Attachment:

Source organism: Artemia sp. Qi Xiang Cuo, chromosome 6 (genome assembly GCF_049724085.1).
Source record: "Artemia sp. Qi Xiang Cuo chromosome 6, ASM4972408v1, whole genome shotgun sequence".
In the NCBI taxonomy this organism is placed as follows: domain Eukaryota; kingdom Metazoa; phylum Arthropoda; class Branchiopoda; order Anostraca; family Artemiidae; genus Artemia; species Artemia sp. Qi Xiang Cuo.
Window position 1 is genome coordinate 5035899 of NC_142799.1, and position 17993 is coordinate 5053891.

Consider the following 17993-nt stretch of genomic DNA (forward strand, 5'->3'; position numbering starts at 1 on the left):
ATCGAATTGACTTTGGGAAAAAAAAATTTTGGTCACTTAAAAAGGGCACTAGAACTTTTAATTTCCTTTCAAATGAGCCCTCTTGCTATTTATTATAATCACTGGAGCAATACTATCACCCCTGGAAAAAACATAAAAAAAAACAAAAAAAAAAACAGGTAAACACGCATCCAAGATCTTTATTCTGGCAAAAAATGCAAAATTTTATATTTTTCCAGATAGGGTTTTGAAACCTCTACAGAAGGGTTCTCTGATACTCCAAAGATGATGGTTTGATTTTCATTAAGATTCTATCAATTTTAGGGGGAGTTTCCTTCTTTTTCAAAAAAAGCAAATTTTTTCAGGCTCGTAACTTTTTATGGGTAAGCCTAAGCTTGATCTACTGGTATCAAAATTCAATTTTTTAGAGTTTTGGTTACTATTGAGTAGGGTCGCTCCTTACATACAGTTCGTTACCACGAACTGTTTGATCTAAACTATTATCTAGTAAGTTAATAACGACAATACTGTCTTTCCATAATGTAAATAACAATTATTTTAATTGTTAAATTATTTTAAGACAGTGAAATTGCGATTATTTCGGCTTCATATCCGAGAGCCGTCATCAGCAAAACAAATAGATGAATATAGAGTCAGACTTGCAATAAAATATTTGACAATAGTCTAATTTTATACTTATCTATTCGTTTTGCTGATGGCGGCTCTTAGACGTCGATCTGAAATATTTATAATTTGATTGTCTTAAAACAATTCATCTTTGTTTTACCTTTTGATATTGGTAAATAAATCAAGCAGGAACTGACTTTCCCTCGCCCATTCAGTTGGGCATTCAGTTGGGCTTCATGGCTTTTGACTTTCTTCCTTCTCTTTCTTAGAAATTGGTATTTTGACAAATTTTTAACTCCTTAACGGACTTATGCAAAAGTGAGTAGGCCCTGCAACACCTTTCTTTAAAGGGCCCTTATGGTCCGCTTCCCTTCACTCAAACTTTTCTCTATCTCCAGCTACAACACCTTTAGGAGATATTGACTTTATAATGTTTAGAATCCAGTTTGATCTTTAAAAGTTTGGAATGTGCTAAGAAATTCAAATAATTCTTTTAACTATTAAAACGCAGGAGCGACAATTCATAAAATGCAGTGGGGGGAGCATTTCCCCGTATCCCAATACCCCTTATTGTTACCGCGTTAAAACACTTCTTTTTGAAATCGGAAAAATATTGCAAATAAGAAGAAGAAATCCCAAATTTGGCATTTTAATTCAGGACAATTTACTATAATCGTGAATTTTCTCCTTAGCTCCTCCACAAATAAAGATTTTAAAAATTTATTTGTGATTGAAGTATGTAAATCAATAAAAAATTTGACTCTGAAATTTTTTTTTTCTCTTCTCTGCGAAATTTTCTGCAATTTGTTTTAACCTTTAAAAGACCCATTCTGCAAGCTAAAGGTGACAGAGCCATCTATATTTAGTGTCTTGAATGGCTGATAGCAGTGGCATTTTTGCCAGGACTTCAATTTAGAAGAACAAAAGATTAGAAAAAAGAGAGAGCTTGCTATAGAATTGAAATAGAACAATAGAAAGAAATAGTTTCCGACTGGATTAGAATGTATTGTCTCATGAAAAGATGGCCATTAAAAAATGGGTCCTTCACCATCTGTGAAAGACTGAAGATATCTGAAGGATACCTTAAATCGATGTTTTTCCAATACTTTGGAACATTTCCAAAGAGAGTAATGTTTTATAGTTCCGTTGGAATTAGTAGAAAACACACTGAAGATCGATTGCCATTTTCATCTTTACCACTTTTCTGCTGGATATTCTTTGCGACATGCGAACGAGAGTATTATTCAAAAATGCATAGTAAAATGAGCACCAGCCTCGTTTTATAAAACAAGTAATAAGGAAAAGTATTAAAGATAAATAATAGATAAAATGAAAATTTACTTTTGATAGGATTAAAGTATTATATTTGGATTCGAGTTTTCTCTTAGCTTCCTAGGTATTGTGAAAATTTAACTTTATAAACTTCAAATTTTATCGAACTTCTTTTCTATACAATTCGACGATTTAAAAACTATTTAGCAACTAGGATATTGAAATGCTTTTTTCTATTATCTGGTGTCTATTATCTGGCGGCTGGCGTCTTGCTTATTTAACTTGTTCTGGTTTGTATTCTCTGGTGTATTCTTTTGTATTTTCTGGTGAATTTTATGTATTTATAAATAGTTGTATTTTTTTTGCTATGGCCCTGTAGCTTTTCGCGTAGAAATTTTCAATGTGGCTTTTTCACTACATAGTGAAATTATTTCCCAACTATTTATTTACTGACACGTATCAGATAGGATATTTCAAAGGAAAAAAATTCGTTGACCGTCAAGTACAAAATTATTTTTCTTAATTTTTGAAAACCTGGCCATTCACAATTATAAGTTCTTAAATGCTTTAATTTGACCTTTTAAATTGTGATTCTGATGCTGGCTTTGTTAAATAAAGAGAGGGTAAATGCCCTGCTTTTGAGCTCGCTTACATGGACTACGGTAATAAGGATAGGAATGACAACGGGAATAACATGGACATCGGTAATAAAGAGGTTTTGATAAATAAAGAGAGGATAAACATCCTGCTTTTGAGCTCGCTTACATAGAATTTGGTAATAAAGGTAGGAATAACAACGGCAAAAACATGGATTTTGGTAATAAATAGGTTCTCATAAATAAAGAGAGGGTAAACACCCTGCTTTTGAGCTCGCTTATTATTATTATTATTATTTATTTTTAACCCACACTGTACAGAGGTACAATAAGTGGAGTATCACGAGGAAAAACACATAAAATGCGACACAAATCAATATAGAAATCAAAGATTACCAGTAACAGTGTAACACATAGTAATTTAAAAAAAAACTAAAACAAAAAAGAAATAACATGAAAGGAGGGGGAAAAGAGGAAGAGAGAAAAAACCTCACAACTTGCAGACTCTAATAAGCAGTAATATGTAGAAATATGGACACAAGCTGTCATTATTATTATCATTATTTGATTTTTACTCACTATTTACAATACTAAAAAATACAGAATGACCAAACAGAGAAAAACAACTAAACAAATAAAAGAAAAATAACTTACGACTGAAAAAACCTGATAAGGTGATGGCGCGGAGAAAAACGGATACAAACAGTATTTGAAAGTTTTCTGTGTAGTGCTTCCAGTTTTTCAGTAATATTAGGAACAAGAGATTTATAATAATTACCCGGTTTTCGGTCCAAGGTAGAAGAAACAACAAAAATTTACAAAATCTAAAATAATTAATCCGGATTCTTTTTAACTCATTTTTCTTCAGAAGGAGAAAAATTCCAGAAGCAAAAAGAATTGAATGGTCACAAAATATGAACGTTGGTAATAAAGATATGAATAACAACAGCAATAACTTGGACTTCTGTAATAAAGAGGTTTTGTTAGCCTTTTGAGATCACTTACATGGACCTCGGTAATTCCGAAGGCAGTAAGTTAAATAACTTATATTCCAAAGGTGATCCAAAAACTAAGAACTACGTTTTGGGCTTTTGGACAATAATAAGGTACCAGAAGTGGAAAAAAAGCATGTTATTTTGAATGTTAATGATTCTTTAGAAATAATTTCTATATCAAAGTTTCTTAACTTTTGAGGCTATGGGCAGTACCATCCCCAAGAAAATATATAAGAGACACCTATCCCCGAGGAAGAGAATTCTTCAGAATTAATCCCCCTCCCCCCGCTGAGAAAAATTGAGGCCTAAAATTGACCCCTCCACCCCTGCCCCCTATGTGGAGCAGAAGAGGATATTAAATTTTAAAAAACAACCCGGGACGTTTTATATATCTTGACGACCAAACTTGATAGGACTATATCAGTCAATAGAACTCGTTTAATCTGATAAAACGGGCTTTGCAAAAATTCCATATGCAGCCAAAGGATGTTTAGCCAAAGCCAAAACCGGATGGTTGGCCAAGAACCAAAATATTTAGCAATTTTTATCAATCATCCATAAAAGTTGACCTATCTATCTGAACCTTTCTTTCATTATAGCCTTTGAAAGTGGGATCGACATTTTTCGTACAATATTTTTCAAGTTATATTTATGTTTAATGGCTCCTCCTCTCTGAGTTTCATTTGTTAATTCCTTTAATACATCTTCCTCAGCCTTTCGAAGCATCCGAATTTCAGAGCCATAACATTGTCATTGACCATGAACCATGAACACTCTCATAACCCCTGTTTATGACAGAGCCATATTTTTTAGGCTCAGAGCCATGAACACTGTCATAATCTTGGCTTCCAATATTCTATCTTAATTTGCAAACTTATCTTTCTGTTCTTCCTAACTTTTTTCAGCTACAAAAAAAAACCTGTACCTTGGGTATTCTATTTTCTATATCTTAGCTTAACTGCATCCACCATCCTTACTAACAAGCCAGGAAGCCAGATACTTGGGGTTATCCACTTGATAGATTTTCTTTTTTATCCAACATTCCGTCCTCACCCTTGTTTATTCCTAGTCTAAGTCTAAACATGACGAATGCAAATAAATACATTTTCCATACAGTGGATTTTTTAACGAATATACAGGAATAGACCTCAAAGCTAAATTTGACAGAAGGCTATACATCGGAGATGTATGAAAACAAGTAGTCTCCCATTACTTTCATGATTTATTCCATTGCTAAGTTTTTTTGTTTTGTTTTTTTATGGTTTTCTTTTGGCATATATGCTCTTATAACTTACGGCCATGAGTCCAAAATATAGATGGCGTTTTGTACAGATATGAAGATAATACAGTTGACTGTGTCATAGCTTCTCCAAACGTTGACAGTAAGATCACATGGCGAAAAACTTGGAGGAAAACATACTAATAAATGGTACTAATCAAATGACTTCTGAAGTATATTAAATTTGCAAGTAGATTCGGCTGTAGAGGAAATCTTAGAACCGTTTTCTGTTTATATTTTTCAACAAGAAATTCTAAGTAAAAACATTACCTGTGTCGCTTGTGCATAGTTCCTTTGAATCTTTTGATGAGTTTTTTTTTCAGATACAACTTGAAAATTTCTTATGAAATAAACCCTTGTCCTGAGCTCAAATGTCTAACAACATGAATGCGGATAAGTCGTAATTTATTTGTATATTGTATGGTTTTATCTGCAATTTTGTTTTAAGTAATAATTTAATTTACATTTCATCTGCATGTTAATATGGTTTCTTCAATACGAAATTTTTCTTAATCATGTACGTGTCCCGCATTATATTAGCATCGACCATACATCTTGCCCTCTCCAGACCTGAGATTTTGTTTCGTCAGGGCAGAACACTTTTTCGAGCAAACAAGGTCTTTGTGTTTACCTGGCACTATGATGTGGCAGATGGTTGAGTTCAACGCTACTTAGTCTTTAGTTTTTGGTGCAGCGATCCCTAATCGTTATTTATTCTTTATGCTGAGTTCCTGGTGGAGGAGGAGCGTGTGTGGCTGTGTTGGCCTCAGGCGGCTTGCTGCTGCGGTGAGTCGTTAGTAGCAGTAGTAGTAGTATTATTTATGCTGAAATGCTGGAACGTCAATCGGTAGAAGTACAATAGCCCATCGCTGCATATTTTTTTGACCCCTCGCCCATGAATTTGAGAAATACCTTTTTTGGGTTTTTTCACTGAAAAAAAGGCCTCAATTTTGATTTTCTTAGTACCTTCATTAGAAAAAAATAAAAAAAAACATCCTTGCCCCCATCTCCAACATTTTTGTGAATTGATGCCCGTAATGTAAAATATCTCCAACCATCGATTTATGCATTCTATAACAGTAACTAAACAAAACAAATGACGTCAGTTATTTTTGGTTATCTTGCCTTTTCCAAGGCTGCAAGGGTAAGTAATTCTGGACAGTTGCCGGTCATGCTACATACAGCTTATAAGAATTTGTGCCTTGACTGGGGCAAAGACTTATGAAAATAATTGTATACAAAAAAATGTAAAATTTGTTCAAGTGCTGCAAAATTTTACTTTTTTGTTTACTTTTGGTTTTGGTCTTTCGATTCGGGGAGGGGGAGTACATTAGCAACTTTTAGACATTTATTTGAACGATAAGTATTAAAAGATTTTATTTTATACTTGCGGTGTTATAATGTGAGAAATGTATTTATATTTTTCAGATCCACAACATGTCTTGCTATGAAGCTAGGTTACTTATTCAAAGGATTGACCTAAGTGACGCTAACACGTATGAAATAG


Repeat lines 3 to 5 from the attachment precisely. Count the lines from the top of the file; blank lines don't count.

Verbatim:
In the NCBI taxonomy this organism is placed as follows: domain Eukaryota; kingdom Metazoa; phylum Arthropoda; class Branchiopoda; order Anostraca; family Artemiidae; genus Artemia; species Artemia sp. Qi Xiang Cuo.
Window position 1 is genome coordinate 5035899 of NC_142799.1, and position 17993 is coordinate 5053891.

Consider the following 17993-nt stretch of genomic DNA (forward strand, 5'->3'; position numbering starts at 1 on the left):